Pondering Pastor

Link to Part 2


20 responses to “#1: Comparison of Lutheran – Mormon Articles of Faith

  1. This is a remarkably interesting post to have stumbled into… For reasons I have never fully understood, you simply don’t read much about these sorts of exchanges between certain Reformation era theological schools and non-Christian or semi-Christian groups like this.

    I have said for sometime I would love to be a fly on the wall in a debate hall where a Jehovah’s Witness and a Mormon hash it out! LOL

  2. Pingback: “Creedal Christians” and “Joseph Smith’s Saints” « Heart Issues for LDS

  3. I’d Post the entire nicceans creed and the Articals of Faith next to eachother then without conjecture we all can see how they compair and decied the differences for ourselves.

  4. ponderingpastor

    ditchu …
    Unfortunately for the LDS, the Nicene Creed is not part of your faith. I’ll take your suggestion under advisement, and consider doing that at the end of my venture here. I think you will find that what LDS teaches is contrary to this essential creed of the Christian Church. Meanwhile, you are welcome to do as you suggest on your blog.

    Pondering Pastor

  5. PP,
    True the LDS do not fully commit to the Nicene Creed, and as a Luthern I had misgivings of some of it myself.
    off topic a little: Do you know if Constintine the Roman who presided over the first consol of nicea was a Pagan or was he just a regular Roman Civic Faith worshiper?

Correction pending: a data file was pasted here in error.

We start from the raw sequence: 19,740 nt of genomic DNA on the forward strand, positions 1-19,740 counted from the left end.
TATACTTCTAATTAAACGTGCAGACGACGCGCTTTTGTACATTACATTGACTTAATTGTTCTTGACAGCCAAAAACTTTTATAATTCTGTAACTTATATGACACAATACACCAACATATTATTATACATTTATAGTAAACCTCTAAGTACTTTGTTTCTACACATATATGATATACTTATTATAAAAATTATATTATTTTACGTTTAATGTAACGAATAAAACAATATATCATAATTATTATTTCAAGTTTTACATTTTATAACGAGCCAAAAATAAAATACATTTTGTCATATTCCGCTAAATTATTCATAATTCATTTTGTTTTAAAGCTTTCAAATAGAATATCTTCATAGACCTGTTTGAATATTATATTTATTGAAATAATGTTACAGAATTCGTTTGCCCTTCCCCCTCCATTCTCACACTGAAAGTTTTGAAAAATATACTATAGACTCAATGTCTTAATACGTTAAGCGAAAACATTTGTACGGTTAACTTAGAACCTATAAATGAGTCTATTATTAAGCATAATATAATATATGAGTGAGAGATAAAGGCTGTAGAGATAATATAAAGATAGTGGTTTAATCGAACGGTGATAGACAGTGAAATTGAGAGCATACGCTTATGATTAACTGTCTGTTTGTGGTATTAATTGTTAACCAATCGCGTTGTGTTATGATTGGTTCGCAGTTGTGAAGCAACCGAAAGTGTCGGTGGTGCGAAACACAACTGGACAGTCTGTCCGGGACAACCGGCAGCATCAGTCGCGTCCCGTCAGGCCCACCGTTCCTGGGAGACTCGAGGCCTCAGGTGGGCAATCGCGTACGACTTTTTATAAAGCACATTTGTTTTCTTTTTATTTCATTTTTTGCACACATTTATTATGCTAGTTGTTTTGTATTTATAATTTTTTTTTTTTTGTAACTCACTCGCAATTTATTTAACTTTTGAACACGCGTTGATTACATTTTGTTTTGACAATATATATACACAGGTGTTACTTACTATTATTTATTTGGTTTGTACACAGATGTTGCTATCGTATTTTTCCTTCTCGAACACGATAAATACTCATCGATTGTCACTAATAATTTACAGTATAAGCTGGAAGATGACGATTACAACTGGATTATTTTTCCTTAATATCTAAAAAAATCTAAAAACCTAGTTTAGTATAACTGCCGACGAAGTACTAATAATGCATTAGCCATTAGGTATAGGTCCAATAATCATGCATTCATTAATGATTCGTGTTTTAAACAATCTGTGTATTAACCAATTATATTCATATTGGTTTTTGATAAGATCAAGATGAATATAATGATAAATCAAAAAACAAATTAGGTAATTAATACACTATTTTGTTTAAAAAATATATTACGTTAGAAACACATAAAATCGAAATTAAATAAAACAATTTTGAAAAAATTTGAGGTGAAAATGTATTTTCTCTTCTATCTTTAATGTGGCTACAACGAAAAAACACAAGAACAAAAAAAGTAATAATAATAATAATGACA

6. A very interesting post. It points to the need to not accept another’s beliefs at face value, but to dig deeper, to understand the exact meaning behind the words and concepts being presented. To do so would save a lot of Christians from a lot of false assumptions.

  7. The Joseph Smith Articles seem to come out of nowhere, at least Lutherans were founded on reforming the Catholic Church and not being so dependent of the hierarchy. If you want to make the point the Lutherans came from nowhere, you will have to attack where the Catholic Church came from also. Personally, I think there is an occult base to religion that the general population is not supposed to know about.

    Islam, Judaism and Christianity stem from the same source. They are all monotheistic and have the same God. They are all at war with each other, like pieces on a chest board. When the Bible tells us that the “great deceiver” is Satan, Wouldn’t the best place to hide be right under out noses?

    As being raised a Catholic in Chicago, Lutherans and Mormons seem so distant from me, culturally and behaviorally . I suppose these religions bring people together or tare them apart. Either way, Americans have the Protestants to thank for the free thinking that was allowed to happen in the Enlightenment and formation of the U.S. After all, what Catholic country functions properly? None.